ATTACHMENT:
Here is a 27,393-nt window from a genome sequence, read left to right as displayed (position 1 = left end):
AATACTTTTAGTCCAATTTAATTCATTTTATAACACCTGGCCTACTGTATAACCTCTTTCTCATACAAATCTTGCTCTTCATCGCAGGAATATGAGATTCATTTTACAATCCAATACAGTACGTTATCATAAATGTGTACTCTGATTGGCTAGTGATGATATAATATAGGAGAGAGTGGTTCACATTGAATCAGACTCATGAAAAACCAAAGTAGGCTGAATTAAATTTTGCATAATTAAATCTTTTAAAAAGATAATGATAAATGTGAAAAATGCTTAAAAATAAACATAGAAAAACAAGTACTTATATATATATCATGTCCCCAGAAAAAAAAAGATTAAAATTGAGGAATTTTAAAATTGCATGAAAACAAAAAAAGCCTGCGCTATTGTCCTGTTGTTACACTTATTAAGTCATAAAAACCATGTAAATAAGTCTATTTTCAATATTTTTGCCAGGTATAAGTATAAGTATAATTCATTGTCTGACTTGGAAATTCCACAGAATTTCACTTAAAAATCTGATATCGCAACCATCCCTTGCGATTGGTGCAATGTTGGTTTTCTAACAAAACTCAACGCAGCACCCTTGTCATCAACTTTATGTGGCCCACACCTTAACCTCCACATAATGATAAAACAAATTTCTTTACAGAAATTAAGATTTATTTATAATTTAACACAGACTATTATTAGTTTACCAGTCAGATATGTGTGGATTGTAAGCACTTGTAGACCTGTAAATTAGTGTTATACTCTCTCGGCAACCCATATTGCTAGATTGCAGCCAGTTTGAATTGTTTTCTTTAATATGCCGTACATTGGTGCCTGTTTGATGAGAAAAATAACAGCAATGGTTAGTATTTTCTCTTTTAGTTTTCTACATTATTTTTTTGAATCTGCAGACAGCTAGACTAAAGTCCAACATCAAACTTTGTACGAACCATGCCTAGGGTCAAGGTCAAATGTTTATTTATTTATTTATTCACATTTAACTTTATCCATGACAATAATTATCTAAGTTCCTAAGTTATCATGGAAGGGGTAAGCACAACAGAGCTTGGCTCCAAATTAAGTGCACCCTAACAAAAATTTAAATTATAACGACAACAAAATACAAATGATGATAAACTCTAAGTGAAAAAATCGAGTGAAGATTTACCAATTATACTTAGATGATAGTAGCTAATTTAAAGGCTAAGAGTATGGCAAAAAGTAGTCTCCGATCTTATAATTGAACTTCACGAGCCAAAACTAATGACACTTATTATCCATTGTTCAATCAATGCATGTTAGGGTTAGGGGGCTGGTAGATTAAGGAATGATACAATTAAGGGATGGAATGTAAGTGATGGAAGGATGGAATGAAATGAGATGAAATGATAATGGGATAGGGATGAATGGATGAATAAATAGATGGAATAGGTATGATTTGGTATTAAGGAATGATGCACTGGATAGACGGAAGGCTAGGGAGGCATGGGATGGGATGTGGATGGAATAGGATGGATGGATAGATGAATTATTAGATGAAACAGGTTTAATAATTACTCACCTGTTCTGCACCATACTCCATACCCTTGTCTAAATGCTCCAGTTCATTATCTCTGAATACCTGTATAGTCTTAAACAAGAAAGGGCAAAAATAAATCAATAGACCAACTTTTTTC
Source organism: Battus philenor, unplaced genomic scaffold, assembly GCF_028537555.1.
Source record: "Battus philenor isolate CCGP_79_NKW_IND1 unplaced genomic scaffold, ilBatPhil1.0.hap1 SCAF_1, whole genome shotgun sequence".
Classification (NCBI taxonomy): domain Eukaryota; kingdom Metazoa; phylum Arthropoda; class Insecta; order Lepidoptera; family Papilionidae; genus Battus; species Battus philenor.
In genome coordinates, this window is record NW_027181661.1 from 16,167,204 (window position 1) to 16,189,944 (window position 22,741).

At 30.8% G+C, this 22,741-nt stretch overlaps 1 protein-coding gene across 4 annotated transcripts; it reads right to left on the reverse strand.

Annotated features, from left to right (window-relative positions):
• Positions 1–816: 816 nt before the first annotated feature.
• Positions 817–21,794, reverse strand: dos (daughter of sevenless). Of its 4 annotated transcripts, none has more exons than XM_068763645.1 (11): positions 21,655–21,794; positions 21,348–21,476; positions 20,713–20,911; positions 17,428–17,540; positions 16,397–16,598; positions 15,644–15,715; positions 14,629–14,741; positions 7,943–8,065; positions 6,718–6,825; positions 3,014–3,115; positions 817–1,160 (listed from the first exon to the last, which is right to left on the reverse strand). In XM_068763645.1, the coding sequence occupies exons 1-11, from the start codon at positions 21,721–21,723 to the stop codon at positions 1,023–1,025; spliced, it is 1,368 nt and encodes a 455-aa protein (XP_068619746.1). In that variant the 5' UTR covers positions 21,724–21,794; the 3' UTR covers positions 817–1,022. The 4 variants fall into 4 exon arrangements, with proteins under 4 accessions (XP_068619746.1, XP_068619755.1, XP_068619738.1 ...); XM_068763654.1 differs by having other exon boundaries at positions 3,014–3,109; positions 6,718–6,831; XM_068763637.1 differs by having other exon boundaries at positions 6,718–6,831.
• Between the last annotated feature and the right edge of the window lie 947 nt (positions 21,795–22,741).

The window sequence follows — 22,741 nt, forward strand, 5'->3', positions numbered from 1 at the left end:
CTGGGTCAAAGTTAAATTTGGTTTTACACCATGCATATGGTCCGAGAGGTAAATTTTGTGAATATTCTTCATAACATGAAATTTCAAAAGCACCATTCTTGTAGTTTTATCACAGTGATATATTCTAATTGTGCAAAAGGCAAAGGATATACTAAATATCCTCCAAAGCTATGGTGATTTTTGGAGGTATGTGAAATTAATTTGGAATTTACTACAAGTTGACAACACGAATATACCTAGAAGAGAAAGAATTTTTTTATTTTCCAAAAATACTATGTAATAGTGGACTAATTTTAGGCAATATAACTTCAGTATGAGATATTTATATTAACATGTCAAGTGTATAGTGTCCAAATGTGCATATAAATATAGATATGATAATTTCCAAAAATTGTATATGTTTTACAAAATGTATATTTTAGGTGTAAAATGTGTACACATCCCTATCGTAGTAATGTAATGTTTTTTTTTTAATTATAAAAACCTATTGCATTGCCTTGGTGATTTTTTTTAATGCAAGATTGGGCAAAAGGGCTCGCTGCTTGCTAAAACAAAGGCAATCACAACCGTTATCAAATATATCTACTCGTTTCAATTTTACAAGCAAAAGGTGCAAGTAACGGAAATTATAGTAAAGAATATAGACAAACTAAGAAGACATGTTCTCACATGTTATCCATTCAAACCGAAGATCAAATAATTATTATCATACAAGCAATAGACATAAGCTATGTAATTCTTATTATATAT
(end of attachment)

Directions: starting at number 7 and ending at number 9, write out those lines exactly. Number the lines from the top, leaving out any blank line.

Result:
At 30.8% G+C, this 22,741-nt stretch overlaps 1 protein-coding gene across 4 annotated transcripts; it reads right to left on the reverse strand.

Annotated features, from left to right (window-relative positions):
• Positions 1–816: 816 nt before the first annotated feature.